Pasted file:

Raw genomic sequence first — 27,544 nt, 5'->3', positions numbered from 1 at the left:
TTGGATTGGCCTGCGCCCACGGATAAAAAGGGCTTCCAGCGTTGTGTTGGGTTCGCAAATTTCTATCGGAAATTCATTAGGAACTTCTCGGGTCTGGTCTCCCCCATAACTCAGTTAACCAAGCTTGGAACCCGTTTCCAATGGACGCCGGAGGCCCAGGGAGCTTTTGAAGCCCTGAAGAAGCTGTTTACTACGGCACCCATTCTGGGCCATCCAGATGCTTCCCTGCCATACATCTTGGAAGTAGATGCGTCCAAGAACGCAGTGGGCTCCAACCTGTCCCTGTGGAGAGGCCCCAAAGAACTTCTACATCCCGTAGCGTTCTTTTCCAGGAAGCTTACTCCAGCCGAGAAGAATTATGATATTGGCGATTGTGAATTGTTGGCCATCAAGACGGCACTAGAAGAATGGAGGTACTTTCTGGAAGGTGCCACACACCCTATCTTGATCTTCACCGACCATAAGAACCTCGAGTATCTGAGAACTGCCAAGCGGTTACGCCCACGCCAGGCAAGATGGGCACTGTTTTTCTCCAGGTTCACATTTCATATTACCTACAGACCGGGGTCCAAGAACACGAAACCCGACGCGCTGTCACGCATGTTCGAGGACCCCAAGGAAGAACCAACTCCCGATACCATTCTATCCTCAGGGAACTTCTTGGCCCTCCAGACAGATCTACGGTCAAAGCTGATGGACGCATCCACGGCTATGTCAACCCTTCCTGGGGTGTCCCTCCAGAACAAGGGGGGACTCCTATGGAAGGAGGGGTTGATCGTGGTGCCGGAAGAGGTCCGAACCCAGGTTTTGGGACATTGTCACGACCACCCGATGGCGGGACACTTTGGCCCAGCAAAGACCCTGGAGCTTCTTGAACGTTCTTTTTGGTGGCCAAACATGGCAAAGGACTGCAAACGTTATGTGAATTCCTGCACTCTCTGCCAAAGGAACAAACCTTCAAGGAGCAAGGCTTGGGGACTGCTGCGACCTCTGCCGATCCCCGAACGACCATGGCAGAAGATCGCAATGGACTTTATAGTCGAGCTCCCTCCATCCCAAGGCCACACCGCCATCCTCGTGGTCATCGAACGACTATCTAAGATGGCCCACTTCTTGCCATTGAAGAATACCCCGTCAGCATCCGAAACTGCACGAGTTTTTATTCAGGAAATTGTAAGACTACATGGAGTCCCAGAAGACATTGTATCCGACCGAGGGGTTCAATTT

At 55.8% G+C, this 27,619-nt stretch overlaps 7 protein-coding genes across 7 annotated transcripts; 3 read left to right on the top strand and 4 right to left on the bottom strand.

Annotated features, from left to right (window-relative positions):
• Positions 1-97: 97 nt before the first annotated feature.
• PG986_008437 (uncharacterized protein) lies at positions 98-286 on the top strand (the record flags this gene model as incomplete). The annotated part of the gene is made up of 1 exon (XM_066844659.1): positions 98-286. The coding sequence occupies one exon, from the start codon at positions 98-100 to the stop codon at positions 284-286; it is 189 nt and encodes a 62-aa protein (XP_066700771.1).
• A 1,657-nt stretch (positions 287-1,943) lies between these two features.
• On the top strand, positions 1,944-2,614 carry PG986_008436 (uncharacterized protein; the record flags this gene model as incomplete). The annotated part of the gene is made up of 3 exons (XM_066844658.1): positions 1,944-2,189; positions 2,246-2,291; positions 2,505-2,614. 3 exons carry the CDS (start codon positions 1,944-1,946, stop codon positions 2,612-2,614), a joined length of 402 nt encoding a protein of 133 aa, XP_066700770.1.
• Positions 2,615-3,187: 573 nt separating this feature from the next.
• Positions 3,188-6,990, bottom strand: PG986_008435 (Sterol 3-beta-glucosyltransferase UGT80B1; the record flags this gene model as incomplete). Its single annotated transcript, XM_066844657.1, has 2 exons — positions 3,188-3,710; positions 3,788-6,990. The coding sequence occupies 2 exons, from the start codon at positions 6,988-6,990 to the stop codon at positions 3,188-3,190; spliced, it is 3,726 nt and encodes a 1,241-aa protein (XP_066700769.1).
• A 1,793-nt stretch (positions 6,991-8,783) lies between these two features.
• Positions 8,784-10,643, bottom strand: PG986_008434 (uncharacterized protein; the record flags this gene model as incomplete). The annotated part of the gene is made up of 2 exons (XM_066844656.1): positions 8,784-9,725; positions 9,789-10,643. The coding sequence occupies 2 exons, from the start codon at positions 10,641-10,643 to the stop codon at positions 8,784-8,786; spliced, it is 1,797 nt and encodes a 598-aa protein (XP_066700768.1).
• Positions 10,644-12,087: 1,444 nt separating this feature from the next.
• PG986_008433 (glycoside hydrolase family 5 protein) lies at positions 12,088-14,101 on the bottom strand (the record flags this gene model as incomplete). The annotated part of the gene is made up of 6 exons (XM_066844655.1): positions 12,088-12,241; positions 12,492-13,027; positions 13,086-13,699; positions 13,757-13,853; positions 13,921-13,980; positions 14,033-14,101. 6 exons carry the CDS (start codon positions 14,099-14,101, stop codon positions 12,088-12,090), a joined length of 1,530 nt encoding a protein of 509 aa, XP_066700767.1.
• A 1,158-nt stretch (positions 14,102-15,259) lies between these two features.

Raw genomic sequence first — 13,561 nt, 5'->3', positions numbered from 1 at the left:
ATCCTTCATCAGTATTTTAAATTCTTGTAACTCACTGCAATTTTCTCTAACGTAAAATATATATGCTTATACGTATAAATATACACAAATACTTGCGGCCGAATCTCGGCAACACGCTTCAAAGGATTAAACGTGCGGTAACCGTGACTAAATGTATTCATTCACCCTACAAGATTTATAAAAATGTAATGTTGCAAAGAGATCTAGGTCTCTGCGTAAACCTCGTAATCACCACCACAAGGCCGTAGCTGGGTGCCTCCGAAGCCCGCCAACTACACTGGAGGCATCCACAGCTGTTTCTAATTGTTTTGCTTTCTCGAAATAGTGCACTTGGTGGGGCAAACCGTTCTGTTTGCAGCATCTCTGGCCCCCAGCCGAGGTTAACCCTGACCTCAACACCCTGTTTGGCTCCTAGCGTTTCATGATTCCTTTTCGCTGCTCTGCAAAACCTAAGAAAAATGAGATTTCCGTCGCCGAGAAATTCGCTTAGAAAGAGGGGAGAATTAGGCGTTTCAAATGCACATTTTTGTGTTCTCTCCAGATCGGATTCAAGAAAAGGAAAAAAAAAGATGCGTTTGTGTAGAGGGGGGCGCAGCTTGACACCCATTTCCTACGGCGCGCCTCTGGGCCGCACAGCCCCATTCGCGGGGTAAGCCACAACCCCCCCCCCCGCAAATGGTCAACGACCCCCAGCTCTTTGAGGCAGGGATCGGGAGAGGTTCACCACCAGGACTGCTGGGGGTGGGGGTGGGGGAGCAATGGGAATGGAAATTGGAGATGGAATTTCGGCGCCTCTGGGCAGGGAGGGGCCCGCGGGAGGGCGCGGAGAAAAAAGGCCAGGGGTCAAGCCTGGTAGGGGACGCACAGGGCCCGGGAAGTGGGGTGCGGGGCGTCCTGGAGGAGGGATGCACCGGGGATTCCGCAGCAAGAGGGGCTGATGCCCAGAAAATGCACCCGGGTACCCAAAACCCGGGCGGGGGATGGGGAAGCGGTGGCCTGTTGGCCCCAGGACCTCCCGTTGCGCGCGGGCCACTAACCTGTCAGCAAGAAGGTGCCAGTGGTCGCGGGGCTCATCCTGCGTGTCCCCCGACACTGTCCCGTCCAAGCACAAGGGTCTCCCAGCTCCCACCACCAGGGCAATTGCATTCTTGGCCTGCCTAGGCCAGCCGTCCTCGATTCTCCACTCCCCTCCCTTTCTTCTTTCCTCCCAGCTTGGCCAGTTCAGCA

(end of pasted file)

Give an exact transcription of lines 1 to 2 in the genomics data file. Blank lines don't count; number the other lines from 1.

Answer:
Raw genomic sequence first — 27,544 nt, 5'->3', positions numbered from 1 at the left:
TTGGATTGGCCTGCGCCCACGGATAAAAAGGGCTTCCAGCGTTGTGTTGGGTTCGCAAATTTCTATCGGAAATTCATTAGGAACTTCTCGGGTCTGGTCTCCCCCATAACTCAGTTAACCAAGCTTGGAACCCGTTTCCAATGGACGCCGGAGGCCCAGGGAGCTTTTGAAGCCCTGAAGAAGCTGTTTACTACGGCACCCATTCTGGGCCATCCAGATGCTTCCCTGCCATACATCTTGGAAGTAGATGCGTCCAAGAACGCAGTGGGCTCCAACCTGTCCCTGTGGAGAGGCCCCAAAGAACTTCTACATCCCGTAGCGTTCTTTTCCAGGAAGCTTACTCCAGCCGAGAAGAATTATGATATTGGCGATTGTGAATTGTTGGCCATCAAGACGGCACTAGAAGAATGGAGGTACTTTCTGGAAGGTGCCACACACCCTATCTTGATCTTCACCGACCATAAGAACCTCGAGTATCTGAGAACTGCCAAGCGGTTACGCCCACGCCAGGCAAGATGGGCACTGTTTTTCTCCAGGTTCACATTTCATATTACCTACAGACCGGGGTCCAAGAACACGAAACCCGACGCGCTGTCACGCATGTTCGAGGACCCCAAGGAAGAACCAACTCCCGATACCATTCTATCCTCAGGGAACTTCTTGGCCCTCCAGACAGATCTACGGTCAAAGCTGATGGACGCATCCACGGCTATGTCAACCCTTCCTGGGGTGTCCCTCCAGAACAAGGGGGGACTCCTATGGAAGGAGGGGTTGATCGTGGTGCCGGAAGAGGTCCGAACCCAGGTTTTGGGACATTGTCACGACCACCCGATGGCGGGACACTTTGGCCCAGCAAAGACCCTGGAGCTTCTTGAACGTTCTTTTTGGTGGCCAAACATGGCAAAGGACTGCAAACGTTATGTGAATTCCTGCACTCTCTGCCAAAGGAACAAACCTTCAAGGAGCAAGGCTTGGGGACTGCTGCGACCTCTGCCGATCCCCGAACGACCATGGCAGAAGATCGCAATGGACTTTATAGTCGAGCTCCCTCCATCCCAAGGCCACACCGCCATCCTCGTGGTCATCGAACGACTATCTAAGATGGCCCACTTCTTGCCATTGAAGAATACCCCGTCAGCATCCGAAACTGCACGAGTTTTTATTCAGGAAATTGTAAGACTACATGGAGTCCCAGAAGACATTGTATCCGACCGAGGGGTTCAATTT